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Spanish Media Organized Nationwide Mass Protests
The marching orders were clear: Carry American flags and pack the kids, pick up your trash and wear white for peace and for effect.
Many of the 500,000 people who crammed downtown Los Angeles on Saturday to protest legislation that would make criminals out of illegal immigrants learned where, when and even how to demonstrate from the Spanish-language media.
For English-speaking America, the mass protests in Los Angeles and other U.S. cities over the past few days have been surprising for their size and seeming spontaneity.
But they were organized, promoted or publicized for weeks by Spanish-language radio hosts and TV anchors as a demonstration of Hispanic pride and power.
In Milwaukee, where at least 10,000 people rallied last week, one radio station manager called some employers to ask that they not fire protesters for skipping work. In Chicago, a demonstration that drew 100,000 people received coverage on local television more than a week in advance.
"This was a much bigger story for the Latino media," said Felix Gutierrez, a professor at the University of Southern California's Annenberg School for Communication. "If the mainstream media had been paying better attention, there would not have been the surprise about the turnout."
Adrian Velasco first learned of House legislation to overhaul immigration policy on Los Angeles' Que Buena 105.5 FM. Over two weeks, the 30-year-old illegal immigrant soaked up details about the planned march against the bill from Hispanic TV and radio. On Saturday, he and three friends headed downtown.
"They told all the Hispanic people to go and support these things," Velasco said. "They explained a lot. They said, 'Here's what we're going to do."'
One of those doing the most talking was El Piolin, a syndicated morning show radio host who is broadcast in 20 cities.
El Piolin, whose real name is Eduardo Sotelo and whose nickname means "Tweety Bird," persuaded colleagues from 11 Spanish-language radio stations in Los Angeles to talk up the rally on air.
He said he devised the idea of telling protesters to wear white and carry flags to symbolize their peaceful intent and love of the United States. He also urged parents to bring their children to minimize chances of violence and reminded everyone to bring plenty of water and trash bags.
"I was talking about how we need to be united to demonstrate that we're not bad guys and we're not criminals," said Sotelo, 35, who crossed into the United States as a teenager and became legal in 1996.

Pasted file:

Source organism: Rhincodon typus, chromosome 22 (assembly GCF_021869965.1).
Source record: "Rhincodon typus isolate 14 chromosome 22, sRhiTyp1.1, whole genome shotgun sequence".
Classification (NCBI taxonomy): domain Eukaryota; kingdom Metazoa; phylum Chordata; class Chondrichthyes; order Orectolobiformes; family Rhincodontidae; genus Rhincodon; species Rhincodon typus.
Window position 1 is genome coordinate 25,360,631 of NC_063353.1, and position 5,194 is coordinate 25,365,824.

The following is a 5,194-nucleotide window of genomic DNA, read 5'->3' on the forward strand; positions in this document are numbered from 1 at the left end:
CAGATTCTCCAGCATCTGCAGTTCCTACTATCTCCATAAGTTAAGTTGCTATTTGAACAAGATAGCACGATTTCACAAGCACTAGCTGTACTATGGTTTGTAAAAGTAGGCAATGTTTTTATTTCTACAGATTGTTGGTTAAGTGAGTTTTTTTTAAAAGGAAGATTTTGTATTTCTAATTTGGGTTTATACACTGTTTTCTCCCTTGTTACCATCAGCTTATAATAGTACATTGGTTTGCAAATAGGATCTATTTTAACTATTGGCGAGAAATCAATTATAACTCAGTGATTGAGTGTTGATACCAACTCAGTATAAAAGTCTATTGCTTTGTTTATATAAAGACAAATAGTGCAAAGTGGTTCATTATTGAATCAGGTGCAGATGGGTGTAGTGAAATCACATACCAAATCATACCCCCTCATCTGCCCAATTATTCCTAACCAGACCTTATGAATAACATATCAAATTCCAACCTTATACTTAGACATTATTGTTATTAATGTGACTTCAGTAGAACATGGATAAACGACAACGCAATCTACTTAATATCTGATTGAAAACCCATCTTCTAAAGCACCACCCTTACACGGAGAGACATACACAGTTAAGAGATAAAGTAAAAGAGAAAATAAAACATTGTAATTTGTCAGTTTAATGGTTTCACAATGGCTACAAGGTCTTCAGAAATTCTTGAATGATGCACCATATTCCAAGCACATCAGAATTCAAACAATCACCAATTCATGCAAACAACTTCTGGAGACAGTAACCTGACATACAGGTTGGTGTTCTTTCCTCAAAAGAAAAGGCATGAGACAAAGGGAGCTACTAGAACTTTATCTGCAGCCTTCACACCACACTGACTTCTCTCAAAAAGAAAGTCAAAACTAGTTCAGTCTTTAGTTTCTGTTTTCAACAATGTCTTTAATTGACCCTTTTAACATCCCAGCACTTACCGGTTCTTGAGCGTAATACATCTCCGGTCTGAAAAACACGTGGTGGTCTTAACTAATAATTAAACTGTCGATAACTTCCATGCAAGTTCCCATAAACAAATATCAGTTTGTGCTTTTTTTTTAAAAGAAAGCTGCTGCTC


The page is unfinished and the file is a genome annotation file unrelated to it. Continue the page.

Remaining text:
In Milwaukee, the Spanish-language station WDDW 104.7 made a point of publicizing the House legislation and the protest against it on its morning and drive-time shows two weeks ahead of time.
Operations manager Armando Ulloa said his goal was at least 10,000 people -- and police estimated that was what the rally attracted. After the march, Ulloa said, he called some employers and asked them to be lenient on protesters who missed their shifts.
In Los Angeles, 10 prime-time Spanish-language news anchors filmed a promotion urging demonstrators to show respect, said Julio Cesar Ortiz, a television reporter who covers immigration.
"The Spanish media said, 'Do it in a proper way. Do it in a way where's there's pride behind it when you're done,"' Ortiz said.
Telemundo Chicago, a Spanish-language TV station, began its coverage blitz 1 1/2 weeks before a recent rally, though there was no urging that viewers attend, said news director Esteban Creste.
"We just told them what was going on," Creste said. "While we were not trying to mobilize people, it might have prompted people to decide to go there."
The protests continued Tuesday in at least four states, with thousands of students leaving school again in California, Arizona, Texas and Nevada.
In Los Angeles, the numbers were far smaller than the tens of thousands who marched Monday. Authorities thwarted efforts to block freeway traffic, rounding up some youngsters and issuing truancy citations.
In Phoenix, students marched to the state Capitol for the second day in a row. In Las Vegas, they rallied near the Strip after being directed away from casinos.
And in Dallas, students crowded in front of City Hall, waving Mexican and Salvadoran flags and shouting "We can do it" in Spanish.
The protests jammed roads. A Dallas school district spokesman said a girl's hand was severed when the sport utility vehicle she was in sped into an intersection and overturned.
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